On September 28, 2017, a federal judge in Indiana adopted the Supreme Court's analysis that a purchaser of debt is not a debt collector under the Federal Debt Collection Practices Act (FDCPA), 1692 et seq. by denying in part plaintiff's amended motion for summary judgment in a putative class action case. The case is Mitchell v. LVNV Funding, LLC, et al. (Case No. 12-cv-523, U.S.D.C., Northern District of Indiana).
The court issued an Opinion and Order, a copy of which can be found here.
Capital Management Services, LP was contracted by Resurgent Capital Services, LP ("Resurgent") to collect on the alleged debt incurred by plaintiff. LVNV Funding LLC ("LVNV") is a purchaser of debts, owner of plaintiff's debt and was listed as the Current Creditor on the collection letter at issue in this matter. Alegis Group LLC ("Alegis") is the sole general partner of Resurgent.
In the amended complaint, plaintiff made two primary arguments:
- Defendants violated the FDCPA as Capital Management sent a collection letter, attempting to collect on a time-barred debt, without the proper written disclosures; and
- All defendants, including LVNV, were liable under the FDCPA for the actions of Capital Management because it was acting as an agent when it sent the letter to collect the debt.
Plaintiff brought an amended motion for summary judgment pursuant to Fed. R. Civ. P. 56. In response, defendants brought their own cross motion for summary judgment.
Editor's note: Summary judgment is warranted when the "movant shows that there is no genuine dispute as to any material fact and the movant is entitled to judgment as a matter of law." Fed. R. Civ. P. 56(a).
The Court's Order
With regard to plaintiff's first argument, the court ruled in favor of plaintiff and adopted the Seventh Circuit's analysis that it is a violation of the FDCPA if when collecting on a time-barred debt a debt collector did not 1) inform a consumer that a collector cannot sue to collect the debt, and 2) alert the consumer that a partial payment may restart the applicable statute of limitations. insideARM.com recently wrote about the growing trend of courts adopting the Seventh Circuit’s analysis here.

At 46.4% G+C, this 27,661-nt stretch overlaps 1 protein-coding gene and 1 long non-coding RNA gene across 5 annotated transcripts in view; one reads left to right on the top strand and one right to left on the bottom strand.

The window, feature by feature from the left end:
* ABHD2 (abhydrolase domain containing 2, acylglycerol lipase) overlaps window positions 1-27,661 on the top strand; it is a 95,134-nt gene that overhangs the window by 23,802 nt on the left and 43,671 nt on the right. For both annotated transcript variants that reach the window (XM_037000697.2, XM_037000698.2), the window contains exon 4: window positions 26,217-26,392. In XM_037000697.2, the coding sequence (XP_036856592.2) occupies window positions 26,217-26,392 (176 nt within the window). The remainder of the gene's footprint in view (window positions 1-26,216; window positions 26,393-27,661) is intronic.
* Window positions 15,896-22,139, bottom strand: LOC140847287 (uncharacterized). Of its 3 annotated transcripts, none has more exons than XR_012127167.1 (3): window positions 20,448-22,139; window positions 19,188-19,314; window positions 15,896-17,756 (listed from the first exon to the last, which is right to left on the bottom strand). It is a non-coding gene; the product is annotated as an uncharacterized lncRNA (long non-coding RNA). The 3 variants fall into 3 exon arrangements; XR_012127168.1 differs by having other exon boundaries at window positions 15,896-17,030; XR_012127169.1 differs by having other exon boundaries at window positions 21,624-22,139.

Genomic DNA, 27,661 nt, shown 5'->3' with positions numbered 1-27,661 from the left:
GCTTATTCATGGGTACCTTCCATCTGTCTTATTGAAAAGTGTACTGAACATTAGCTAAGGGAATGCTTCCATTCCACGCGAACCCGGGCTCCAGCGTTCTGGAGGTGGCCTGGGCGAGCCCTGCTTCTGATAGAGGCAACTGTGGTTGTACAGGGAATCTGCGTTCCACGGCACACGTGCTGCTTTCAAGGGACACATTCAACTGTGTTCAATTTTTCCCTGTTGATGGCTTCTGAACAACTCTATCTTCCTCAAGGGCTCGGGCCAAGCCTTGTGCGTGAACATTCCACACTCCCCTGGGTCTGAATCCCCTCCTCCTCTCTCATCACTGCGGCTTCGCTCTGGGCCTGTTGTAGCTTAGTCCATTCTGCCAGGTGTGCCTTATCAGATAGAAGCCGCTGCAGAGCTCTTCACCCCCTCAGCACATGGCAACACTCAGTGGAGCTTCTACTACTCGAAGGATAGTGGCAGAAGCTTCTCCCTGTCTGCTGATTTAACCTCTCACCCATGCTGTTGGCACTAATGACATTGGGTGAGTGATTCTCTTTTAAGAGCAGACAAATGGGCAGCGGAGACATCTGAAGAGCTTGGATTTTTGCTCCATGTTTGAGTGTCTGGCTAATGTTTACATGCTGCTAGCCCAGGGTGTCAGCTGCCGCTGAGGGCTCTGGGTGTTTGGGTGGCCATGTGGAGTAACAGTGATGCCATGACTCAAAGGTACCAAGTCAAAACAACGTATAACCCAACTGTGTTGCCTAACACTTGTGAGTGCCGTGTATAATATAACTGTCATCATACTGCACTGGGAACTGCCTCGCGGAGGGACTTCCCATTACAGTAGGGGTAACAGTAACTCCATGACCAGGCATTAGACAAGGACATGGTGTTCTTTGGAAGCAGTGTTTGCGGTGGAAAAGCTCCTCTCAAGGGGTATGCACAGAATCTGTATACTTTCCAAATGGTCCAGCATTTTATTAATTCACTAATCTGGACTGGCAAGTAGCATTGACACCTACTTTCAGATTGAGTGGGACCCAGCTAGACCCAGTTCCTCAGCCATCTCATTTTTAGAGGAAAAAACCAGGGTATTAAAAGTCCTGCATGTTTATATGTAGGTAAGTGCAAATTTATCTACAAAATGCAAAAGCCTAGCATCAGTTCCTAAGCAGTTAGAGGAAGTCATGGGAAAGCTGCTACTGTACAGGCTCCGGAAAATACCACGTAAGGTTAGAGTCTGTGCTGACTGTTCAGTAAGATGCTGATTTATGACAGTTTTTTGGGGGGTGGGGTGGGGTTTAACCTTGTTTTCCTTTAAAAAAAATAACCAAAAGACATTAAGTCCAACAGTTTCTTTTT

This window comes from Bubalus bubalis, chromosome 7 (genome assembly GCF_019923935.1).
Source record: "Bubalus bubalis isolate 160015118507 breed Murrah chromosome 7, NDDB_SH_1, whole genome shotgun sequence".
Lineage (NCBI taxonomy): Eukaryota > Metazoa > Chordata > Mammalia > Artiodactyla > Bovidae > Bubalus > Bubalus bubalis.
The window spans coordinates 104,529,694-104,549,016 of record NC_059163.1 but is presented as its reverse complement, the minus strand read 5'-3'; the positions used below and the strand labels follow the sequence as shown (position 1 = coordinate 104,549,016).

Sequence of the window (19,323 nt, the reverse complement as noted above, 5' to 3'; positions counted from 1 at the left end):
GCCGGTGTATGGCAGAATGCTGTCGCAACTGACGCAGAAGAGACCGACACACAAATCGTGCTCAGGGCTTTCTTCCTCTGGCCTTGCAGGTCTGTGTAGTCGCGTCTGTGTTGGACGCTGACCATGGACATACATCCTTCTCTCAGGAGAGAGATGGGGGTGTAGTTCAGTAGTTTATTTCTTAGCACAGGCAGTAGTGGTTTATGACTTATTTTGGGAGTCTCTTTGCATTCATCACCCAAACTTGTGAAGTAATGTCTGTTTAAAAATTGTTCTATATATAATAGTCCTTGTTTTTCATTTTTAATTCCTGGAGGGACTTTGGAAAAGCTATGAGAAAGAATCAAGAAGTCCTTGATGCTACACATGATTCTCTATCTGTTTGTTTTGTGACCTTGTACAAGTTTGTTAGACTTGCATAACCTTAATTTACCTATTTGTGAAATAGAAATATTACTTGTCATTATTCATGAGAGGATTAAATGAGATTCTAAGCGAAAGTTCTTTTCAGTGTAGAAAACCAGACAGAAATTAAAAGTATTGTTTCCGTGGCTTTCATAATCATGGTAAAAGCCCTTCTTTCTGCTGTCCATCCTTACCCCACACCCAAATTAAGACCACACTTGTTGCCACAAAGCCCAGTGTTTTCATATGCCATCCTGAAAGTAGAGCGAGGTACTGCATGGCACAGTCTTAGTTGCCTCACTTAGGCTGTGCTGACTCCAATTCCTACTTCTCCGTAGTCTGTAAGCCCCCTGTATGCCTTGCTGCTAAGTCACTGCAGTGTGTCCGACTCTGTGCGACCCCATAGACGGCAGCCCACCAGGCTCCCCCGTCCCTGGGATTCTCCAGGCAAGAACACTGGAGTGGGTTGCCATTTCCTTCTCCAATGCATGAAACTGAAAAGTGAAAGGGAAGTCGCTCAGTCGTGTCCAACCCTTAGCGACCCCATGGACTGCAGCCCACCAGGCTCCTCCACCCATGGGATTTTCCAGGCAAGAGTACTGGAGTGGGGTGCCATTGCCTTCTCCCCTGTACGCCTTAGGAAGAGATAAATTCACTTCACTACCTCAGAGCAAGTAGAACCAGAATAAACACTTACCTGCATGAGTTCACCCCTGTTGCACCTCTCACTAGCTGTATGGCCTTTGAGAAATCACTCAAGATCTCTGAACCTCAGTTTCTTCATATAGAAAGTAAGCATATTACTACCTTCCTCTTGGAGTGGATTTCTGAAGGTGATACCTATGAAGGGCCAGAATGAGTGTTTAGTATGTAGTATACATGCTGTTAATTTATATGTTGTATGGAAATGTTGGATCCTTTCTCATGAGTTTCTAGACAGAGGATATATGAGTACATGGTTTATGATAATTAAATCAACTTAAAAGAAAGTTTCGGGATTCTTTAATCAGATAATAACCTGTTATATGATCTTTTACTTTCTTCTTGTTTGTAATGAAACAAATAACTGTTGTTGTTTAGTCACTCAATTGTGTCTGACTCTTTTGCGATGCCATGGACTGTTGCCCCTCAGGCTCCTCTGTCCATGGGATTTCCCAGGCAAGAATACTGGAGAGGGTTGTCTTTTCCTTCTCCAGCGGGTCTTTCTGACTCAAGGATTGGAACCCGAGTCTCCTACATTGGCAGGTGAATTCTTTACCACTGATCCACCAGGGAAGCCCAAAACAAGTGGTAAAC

As to the plaintiff's second argument, plaintiff argued that all defendants are responsible for the violation in the letter because they are all debt collectors under the FDCPA, including LVNV.
The court ruled in favor of defendants, and adopted the Supreme Court's recent decision in Henson v. Santander Consumer USA, Inc., 137 S. Ct. 1718 (2017). In Henson, the Supreme Court ruled that a "company collecting purchased defaulted debt for its own account" is not a debt collector. The parties agreed that LVNV was the owner of plaintiff's debt and sought to use Resurgent to collect on the debt for its own account, not the account for another. As such, the court stated, LVNV is not a debt collector under the FDCPA. (An additional case to be decided in favor of the debt purchaser after the ruling in Henson is Chernyakhovskaya v. Resurgent Capital Services, LP. Read the opinion here.)
insideARM has posted several articles regarding the Henson decision, including this one, as well as an announcement from the Receivables Management Association (RMA) urging caution when interpreting the decision.
Deciding to not follow the FDCPA as a result of the Henson decision undoubtedly comes with many risks. But there is no reason why those owning accounts and placing them for collection with another should not evaluate whether to use the court’s analysis above to avoid FDCPA liability.
We suspect additional decisions will be forthcoming that apply the Henson decision to “passive” debt buyers, i.e. those who purchase debt but themselves do not collect on it. insideARM will continue to monitor any developments.